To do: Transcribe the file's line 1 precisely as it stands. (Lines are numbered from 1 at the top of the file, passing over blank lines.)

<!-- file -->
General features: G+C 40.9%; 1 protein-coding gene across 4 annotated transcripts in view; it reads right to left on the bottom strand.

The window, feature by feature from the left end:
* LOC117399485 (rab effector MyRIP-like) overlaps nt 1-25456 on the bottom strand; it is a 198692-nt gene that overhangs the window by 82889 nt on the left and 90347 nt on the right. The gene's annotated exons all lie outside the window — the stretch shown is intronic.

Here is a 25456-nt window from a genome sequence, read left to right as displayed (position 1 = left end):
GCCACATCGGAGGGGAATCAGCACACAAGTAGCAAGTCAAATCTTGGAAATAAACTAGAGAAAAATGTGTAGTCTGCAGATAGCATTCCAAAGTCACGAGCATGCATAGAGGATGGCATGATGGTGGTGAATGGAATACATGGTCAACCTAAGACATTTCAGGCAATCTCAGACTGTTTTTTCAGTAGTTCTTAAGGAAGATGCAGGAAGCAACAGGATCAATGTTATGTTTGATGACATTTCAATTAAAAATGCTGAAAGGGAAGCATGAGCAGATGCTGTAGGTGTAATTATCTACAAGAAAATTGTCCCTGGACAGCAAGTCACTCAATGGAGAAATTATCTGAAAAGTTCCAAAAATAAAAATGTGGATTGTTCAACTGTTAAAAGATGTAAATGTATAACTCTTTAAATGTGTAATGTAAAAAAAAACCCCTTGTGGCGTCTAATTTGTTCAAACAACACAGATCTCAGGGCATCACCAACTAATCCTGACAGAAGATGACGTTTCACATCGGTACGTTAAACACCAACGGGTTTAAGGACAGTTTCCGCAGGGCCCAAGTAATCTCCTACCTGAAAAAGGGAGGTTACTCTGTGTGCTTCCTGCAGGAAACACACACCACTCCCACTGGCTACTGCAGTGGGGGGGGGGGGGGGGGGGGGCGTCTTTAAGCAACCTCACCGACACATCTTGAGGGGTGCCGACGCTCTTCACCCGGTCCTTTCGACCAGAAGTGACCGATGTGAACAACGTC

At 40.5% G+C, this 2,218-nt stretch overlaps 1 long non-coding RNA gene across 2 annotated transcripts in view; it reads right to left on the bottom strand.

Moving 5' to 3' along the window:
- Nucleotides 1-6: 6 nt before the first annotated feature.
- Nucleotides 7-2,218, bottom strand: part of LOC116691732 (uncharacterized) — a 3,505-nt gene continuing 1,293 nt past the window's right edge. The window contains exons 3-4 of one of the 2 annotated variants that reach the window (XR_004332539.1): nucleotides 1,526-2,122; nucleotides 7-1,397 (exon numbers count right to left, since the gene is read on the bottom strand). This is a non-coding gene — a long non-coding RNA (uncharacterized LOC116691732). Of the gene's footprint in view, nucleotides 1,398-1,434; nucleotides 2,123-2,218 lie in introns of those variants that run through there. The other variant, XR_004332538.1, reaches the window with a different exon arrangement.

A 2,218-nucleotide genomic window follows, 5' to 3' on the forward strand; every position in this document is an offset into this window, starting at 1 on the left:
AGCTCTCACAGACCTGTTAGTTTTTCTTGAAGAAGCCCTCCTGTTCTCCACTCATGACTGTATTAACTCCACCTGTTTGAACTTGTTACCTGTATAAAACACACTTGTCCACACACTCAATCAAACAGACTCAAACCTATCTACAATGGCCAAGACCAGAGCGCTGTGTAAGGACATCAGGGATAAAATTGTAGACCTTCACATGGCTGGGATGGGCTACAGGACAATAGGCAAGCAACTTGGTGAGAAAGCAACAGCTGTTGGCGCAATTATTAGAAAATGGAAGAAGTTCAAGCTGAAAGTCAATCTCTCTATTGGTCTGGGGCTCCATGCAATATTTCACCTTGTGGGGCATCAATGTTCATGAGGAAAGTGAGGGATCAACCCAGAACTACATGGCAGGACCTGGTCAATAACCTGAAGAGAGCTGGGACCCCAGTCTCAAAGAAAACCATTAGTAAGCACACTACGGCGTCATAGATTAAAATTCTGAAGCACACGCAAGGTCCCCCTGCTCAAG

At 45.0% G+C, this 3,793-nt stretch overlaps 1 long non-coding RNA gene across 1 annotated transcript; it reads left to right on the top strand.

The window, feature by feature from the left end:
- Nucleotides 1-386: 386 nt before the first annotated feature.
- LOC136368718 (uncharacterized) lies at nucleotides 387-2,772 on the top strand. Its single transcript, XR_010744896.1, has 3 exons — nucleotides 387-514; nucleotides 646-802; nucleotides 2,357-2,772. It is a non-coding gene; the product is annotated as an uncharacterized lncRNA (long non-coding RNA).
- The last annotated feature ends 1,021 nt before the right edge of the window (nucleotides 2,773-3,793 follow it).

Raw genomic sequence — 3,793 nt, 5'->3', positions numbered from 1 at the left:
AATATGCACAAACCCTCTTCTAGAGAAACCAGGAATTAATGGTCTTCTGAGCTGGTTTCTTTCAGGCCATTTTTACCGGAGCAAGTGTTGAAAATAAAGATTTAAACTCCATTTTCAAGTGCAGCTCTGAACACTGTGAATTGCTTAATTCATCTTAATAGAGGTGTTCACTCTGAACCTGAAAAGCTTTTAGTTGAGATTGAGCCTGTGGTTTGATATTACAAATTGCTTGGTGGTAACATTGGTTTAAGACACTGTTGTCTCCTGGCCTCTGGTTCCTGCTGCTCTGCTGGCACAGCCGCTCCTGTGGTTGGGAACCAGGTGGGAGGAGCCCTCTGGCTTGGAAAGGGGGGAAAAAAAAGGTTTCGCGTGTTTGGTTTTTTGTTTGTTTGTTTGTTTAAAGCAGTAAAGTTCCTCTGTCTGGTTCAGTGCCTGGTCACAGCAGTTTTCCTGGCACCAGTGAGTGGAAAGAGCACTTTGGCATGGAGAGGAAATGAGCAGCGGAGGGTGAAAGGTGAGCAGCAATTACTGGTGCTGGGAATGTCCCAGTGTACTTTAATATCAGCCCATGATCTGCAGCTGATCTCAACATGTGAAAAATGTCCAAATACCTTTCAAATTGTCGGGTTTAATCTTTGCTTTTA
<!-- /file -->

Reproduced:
General features: G+C 40.9%; 1 protein-coding gene across 4 annotated transcripts in view; it reads right to left on the bottom strand.